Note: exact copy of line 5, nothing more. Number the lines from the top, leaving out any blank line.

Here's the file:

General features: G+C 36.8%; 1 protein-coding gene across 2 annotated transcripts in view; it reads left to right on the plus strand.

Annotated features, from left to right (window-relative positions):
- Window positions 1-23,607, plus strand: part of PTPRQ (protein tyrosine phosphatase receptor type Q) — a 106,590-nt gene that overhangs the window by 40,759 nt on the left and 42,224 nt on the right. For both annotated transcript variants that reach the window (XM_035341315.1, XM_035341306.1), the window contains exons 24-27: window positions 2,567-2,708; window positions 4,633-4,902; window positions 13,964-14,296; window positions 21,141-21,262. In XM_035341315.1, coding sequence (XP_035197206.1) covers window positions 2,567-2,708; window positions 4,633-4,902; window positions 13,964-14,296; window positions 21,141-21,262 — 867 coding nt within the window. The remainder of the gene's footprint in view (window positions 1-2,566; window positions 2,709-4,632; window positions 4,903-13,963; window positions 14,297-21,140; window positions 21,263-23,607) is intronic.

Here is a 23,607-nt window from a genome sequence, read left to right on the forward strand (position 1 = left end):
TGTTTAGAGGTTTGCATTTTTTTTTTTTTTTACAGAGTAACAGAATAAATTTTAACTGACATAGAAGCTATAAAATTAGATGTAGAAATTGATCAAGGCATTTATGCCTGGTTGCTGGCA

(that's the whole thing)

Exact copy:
TGTTTAGAGGTTTGCATTTTTTTTTTTTTTTACAGAGTAACAGAATAAATTTTAACTGACATAGAAGCTATAAAATTAGATGTAGAAATTGATCAAGGCATTTATGCCTGGTTGCTGGCA